Sure, you this is Cameron, if you take it to the next level, that probably leads into some of the challenges we face in the organizations where the comp, and their reward recognition system is directly linked to certain behaviors as well, right? Being in silos, and still performing and getting promoted, sometimes drives them than anything else.


Yeah, we agree. So when doing performance management, this kind of goes to enterprise coaching. When doing when working with performance metrics, and performance management, you want to look at team metrics, yes, there should be some piece that's just you. But if you're working in teams, then we should be rating people on teams. And that's not just agile teams. So if you want to see silos, broken across organizations, then put those leaders in teams and have them accountable for for things as a team, not just for their own silo. And then that forces the company thinking rather than the individual thinking, as long as you are going to incentivize this leader and that leader and that leader in whoever's the best wins. Well, that's what you're going to get. I'm taking my toys and I'm going home. But if you say, well, none of you win unless all of you win, then they're going to put their toys all together. And they're going to say, How can we do the best thing from a company?


That makes a lot of sense. Thank you, Cameron.


Joel, did you you you had your hand up? I haven't seen it up in a while. Did you still have that thought? Or question?


Sure. Actually, this was a follow up to kill I think, was Gilbert's question a couple ago. I heard in the question and assertion that there's some team performance problem. And I'm curious to know, do we know that's where the problem is? Or is that just where management said it was?


So when I when I answered that my thinking was not from the manager said it was a performance problem. I was thinking of it from the team perspective. Alright, if the individual that's not performing, so was that question to me, or it


was to was to Gilbert, actually, it sounded like, it sounded like what he was hearing is management pressure to work on some sort of a team performance problem. And I was just opening this fear to say, do we know that it's actually the team that has a problem versus something in the system around them, that keeps them from being able to do what the manager wants? If that makes any sense.


Just to clarify the we have some initiatives that we try to finish at the end of the sprint at the end of the month of the quarter, and they are not being done at the end. So we are actually not being able to reach the goals that we are setting. So for management, that is a team performance issue. So it's not individual performance. But it's a general, right, you know,


I don't want to drag us into the bushes, I guess I was just thinking, a lot of cases where I've seen this. There are reasons around the way the company does work, and the way the teams relate to each other, and infrastructure, stuff about various other things that could be related to why the work is not getting done. And I guess I don't automatically accept the cast of a manager to say, the team is the source of the problem, and the team can get something done. If that makes any sense. Could be might not be. But if we go and victimize the team, then they're not going to be in a leave of worship to feel like they have any control over their life.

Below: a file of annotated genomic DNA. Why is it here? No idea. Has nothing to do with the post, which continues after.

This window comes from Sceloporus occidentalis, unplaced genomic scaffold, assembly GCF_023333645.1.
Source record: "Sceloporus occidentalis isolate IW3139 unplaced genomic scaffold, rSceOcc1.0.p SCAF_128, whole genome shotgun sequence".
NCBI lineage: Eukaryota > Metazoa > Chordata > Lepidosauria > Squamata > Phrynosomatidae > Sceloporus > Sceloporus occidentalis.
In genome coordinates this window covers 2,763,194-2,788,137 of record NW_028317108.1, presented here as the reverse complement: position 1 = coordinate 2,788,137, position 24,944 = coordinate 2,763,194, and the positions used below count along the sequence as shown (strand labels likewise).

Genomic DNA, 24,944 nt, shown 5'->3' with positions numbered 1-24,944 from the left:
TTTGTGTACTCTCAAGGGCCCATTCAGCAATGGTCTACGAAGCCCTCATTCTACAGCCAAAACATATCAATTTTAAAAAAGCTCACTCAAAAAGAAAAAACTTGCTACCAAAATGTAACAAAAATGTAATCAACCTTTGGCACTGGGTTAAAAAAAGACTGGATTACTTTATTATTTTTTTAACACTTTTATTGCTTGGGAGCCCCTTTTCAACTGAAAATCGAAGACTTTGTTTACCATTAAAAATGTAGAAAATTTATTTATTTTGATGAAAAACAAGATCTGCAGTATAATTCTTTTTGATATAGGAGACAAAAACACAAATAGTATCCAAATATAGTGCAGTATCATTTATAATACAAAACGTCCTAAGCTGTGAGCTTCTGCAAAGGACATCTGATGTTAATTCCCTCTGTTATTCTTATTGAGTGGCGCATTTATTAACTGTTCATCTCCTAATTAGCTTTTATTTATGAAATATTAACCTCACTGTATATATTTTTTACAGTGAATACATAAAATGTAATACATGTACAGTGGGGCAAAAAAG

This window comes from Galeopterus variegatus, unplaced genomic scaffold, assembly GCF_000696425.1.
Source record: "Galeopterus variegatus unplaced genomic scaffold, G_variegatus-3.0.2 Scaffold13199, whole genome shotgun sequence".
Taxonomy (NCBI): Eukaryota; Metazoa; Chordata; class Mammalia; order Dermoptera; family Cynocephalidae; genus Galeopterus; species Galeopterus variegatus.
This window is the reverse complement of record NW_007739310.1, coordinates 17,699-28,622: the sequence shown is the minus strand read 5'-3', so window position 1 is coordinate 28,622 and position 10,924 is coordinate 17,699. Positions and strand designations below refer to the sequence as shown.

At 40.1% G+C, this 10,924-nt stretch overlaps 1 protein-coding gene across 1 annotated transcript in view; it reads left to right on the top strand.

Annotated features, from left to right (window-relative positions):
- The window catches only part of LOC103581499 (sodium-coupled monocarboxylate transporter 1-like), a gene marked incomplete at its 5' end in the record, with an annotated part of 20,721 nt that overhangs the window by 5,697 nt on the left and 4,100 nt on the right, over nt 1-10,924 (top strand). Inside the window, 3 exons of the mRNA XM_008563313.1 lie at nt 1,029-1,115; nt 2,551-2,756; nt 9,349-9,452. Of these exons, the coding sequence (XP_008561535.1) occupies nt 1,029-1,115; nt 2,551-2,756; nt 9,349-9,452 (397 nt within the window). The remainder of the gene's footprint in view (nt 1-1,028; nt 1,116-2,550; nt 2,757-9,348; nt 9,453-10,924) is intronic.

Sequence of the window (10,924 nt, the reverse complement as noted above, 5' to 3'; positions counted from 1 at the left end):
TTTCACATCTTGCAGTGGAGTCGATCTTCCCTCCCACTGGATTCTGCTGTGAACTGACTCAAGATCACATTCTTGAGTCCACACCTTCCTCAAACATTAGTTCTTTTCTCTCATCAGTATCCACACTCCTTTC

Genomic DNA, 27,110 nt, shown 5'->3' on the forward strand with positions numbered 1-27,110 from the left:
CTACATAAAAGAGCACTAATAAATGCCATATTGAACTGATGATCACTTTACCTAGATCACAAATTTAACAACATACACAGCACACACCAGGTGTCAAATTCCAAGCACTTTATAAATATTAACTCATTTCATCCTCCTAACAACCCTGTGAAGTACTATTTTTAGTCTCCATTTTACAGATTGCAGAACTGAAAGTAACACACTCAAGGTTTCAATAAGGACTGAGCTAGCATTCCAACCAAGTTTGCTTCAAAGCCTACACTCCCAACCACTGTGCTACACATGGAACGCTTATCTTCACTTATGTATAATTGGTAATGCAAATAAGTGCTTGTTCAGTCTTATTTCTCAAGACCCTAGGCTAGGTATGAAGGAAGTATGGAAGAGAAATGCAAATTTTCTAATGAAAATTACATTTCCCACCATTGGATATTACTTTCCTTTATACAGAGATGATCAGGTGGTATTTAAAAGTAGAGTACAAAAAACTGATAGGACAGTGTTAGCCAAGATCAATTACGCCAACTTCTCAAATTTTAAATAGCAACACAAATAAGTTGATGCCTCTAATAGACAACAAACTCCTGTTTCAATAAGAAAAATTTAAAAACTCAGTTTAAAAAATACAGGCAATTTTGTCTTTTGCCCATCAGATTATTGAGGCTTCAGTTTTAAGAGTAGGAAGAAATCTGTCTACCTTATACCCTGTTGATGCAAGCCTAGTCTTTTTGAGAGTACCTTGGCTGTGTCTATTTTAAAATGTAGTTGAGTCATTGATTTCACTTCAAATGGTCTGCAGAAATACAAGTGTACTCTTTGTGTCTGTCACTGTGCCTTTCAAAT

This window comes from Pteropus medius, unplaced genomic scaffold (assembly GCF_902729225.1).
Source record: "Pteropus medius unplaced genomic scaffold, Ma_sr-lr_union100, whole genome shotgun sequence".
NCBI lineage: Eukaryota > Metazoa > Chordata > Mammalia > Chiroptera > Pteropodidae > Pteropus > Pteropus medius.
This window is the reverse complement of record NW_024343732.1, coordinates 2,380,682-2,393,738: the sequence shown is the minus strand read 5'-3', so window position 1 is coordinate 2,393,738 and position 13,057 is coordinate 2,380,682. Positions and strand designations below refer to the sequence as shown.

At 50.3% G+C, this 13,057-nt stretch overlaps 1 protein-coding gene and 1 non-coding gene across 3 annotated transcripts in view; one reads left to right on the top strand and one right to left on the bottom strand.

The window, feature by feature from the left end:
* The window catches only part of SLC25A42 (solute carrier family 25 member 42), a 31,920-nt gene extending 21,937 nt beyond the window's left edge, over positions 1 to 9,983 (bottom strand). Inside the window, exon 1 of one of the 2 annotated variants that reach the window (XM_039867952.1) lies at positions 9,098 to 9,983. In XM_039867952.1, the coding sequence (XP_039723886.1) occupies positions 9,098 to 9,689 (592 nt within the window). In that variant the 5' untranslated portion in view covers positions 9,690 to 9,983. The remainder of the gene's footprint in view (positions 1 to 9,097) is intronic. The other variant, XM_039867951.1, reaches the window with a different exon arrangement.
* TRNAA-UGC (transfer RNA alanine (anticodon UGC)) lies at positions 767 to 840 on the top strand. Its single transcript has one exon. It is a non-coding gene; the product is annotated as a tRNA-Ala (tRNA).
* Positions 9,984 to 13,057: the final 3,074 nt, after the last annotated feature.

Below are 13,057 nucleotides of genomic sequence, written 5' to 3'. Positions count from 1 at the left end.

I agree completely.


Yeah. Thanks. I just I thought that was helpful. Thanks.


I wanted to ask you another question. Camera. I wanted to kind of build upon this and ask, because there are actual situations when you're running into us into a place where some of the individuals on the teams may not have the right. How would you handle that?


Well, there's two, there's a couple of different ways. So first, the manager is responsible for ensuring that people have the skill sets they need or helping them to get those, whether that's sending them to training or whatever. So there's that piece of it. So if they just don't have a competency to do the work, and then it's, it belongs to the manager. However, the other way that I encourage people to do this is to have them pair with somebody who doesn't know it. And so this is often the case where what senior developers on the team do, they pick, they partner with junior developers, or with people who are just transferring to a different language or platform or whatever, and partner with them to learn together. So what you what you don't want to happen is that people can only work in one one section, like it should be collective code ownership, not I own this section of the code, and I only do this. And so you want to create an environment where you're teaching one another, who, who wants to be the bottleneck for everything. If you're the only one who owns it, you might think it's job security, but actually, it just means you can never go on vacation. So we want to make sure that that ownership is spread. So I've seen many teams, and one of the things I do is just again, take it to the team, here's the problem, need to learn this skill set, how are we going to do that. And so maybe other people on the team partner with them, maybe they need to go take a class, whatever and then and you know, so that's why part of this is it's technically the manager's job to make sure people will have or retain the skill set they need and that they've got competence. And then the team because we're a team and because the performance of the team is more important than the performance of the individual, they may slow down in order to bring that person up to speed so that the team can speed up because it's best for the team later.